Macy wasn't selling, but she invited the son to visit. As long as you don't sue me if you fall and break your leg, she tells visitors, you're free to come in and look around. It's not just weeds, it's the litigious nature of society that has overgrown the trees, made it impossible for Macy to open the arboretum the way she wants to.
She rents it out for weddings as one small way to make money but, to be honest, she hates doing it. The brides and grooms, naturally, are more intent on the event than on the setting.
And for Macy, who lays a carpet of pinecones for the wedding party and has her dad ring a dinner bell that echoes across the woods at the end of the ceremony, the arboretum should be the focus, not the backdrop for anything.
More in her line, she has acoustic concerts on "the Big Z" — a zoysia lawn that she cuts on a riding mower — and wonders about opening up the arboretum for corporate retreats, writers' workshops, art classes.
She'd like to be able to quit her teaching job and devote all her time to the arboretum as her new classroom. For now, she wakes at dawn to pull honeysuckle and Virginia creeper, transplant vinca vine and creeping sedum, cut down volunteer Japanese tree lilacs and sugar maples that sprout like dandelions, drag 37 hoses to water the trees, and muse on moving a group of cedars that's blocking her balcony view of the state's biggest Trident maple.
Robin Macy thinks she was born 50 years late.
"I love old stuff. I play a 50-, 60-year-old guitar. I like old clothes and old furniture and old dogs and old music, because it still has some optimism in it. Older people to me are not about the flash. They're rooted. And moving to Belle Plaine was like moving to 1958. You can run up a tab at the lumber yard, and people offer to help. And my students, when they come out, are always surprised that this is not just something out of a Faulkner novel or a rerun of Mayberry. There's still a world like that."
After her divorce, Macy recalls, she woke up one morning in 2000 with a broken heart and a broken tractor. It was then that she met Matthew Mark Luke Bills, a 78-year-old bachelor farmer who lives down the road and can fix anything with an engine, even Macy's 1949 Ferguson.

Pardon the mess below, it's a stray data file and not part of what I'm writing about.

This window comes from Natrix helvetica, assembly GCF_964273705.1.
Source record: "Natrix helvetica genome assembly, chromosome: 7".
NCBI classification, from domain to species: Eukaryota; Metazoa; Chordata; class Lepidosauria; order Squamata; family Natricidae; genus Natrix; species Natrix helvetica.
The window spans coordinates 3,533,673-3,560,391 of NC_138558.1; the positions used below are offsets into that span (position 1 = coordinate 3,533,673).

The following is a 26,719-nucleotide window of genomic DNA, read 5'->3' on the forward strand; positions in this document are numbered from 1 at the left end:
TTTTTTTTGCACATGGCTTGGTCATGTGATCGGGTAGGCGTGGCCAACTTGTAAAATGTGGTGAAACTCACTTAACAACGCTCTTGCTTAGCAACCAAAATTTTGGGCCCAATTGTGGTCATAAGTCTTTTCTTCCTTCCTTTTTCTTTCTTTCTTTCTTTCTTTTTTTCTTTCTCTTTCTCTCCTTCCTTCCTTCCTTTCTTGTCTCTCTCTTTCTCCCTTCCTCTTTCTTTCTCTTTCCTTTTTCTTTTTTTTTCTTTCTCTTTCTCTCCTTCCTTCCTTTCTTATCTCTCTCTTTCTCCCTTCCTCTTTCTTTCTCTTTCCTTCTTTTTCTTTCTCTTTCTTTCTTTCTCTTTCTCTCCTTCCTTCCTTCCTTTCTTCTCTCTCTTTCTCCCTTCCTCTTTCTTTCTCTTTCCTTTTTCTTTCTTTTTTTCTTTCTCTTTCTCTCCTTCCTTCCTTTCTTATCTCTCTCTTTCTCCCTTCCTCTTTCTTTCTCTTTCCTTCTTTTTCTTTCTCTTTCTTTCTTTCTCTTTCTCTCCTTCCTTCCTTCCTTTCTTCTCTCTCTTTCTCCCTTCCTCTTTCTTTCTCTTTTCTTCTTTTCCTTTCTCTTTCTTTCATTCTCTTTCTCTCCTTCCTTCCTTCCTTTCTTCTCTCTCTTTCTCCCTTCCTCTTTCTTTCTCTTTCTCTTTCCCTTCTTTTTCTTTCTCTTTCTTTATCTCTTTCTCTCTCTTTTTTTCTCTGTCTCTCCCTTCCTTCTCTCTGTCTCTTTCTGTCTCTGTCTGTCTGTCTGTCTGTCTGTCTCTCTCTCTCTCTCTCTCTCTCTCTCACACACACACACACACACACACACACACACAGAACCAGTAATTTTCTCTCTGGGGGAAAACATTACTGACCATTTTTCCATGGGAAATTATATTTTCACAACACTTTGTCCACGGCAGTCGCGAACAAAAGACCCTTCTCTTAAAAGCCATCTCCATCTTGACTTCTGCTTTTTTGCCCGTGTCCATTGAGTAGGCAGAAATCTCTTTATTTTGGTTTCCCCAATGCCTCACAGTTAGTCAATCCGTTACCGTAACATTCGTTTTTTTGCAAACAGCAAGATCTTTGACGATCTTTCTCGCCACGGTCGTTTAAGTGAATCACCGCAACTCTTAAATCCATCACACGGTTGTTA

"Mat" — he's so frugal he uses only one "t" — has become a regular presence at the arboretum, honking his horn whenever he arrives to work. He's become an unlikely best friend of Macy's, joining her for holidays at her parents' house in Oklahoma and often for dinner at Joe's, the local cafe.
Of all the people the arboretum has touched since Macy bought it, she wonders who needs it most: herself, or Mat Bills, or her parents, who drive up regularly from Edmond to help out, or the students who have found a window there to a world that is not artificial.
"Every year I worry more about our culture and how in the world are our kids gonna find their way," Macy says. "It's the instant gratification. There's so much entertainment. They're raised with constant stimuli. The arboretum to me is the antithesis of it. It's entertaining, but it's slow, and beautiful."
Robin Macy was born right on time, for them and for the arboretum she loves.
Crack in the teacup, I turn it into art
Change in my fortune, I draw a different card
All at once among the ashes a farmer sows new seed
Every wish may not be granted but what comes is what we need.
Reach Annie Calovich at 268-6596 or email@example.com.
Ideas for the Arboretum?
Robin Macy, owner of the Bartlett Arboretum in Belle Plaine, 30 miles south of Wichita, is in the midst of renovating it and trying to figure out how to open it to the public once again.
If you have ideas, you can e-mail her at firstname.lastname@example.org or by mail at P.O. Box 871, Belle Plaine 67013. A Web site, www.bartlettarboretum.com, is under construction.
"If you forget all of that," Macy says, "just send it to Miss Macy at the Arboretum, Belle Plaine." She's received mail just that way, all the way from New Zealand.